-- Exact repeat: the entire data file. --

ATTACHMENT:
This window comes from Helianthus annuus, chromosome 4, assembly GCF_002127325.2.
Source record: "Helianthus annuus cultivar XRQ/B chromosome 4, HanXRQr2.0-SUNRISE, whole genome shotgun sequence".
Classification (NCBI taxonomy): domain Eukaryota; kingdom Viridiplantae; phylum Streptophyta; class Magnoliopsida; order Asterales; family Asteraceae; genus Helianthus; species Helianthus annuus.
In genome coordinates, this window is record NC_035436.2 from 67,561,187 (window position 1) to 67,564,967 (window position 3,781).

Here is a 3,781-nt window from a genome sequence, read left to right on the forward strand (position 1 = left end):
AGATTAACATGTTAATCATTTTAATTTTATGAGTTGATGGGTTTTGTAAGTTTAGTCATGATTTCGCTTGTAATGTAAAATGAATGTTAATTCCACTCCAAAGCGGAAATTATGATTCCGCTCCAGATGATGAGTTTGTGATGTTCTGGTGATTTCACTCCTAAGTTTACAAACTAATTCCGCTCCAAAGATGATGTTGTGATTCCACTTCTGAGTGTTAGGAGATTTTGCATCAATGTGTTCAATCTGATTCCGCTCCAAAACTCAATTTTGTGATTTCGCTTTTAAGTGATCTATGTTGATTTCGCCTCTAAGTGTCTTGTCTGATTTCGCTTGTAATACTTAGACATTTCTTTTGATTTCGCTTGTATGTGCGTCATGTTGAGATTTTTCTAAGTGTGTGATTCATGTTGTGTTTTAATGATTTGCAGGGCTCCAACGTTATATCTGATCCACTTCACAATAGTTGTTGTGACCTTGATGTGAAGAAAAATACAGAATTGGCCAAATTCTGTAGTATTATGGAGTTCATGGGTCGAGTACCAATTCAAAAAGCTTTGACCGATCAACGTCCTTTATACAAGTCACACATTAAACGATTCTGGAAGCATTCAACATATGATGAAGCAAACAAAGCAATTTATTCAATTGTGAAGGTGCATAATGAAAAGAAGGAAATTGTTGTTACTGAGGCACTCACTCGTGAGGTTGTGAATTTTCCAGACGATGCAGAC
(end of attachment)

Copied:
This window comes from Helianthus annuus, chromosome 4, assembly GCF_002127325.2.
Source record: "Helianthus annuus cultivar XRQ/B chromosome 4, HanXRQr2.0-SUNRISE, whole genome shotgun sequence".
Classification (NCBI taxonomy): domain Eukaryota; kingdom Viridiplantae; phylum Streptophyta; class Magnoliopsida; order Asterales; family Asteraceae; genus Helianthus; species Helianthus annuus.
In genome coordinates, this window is record NC_035436.2 from 67,561,187 (window position 1) to 67,564,967 (window position 3,781).

Here is a 3,781-nt window from a genome sequence, read left to right on the forward strand (position 1 = left end):
AGATTAACATGTTAATCATTTTAATTTTATGAGTTGATGGGTTTTGTAAGTTTAGTCATGATTTCGCTTGTAATGTAAAATGAATGTTAATTCCACTCCAAAGCGGAAATTATGATTCCGCTCCAGATGATGAGTTTGTGATGTTCTGGTGATTTCACTCCTAAGTTTACAAACTAATTCCGCTCCAAAGATGATGTTGTGATTCCACTTCTGAGTGTTAGGAGATTTTGCATCAATGTGTTCAATCTGATTCCGCTCCAAAACTCAATTTTGTGATTTCGCTTTTAAGTGATCTATGTTGATTTCGCCTCTAAGTGTCTTGTCTGATTTCGCTTGTAATACTTAGACATTTCTTTTGATTTCGCTTGTATGTGCGTCATGTTGAGATTTTTCTAAGTGTGTGATTCATGTTGTGTTTTAATGATTTGCAGGGCTCCAACGTTATATCTGATCCACTTCACAATAGTTGTTGTGACCTTGATGTGAAGAAAAATACAGAATTGGCCAAATTCTGTAGTATTATGGAGTTCATGGGTCGAGTACCAATTCAAAAAGCTTTGACCGATCAACGTCCTTTATACAAGTCACACATTAAACGATTCTGGAAGCATTCAACATATGATGAAGCAAACAAAGCAATTTATTCAATTGTGAAGGTGCATAATGAAAAGAAGGAAATTGTTGTTACTGAGGCACTCACTCGTGAGGTTGTGAATTTTCCAGACGATGCAGAC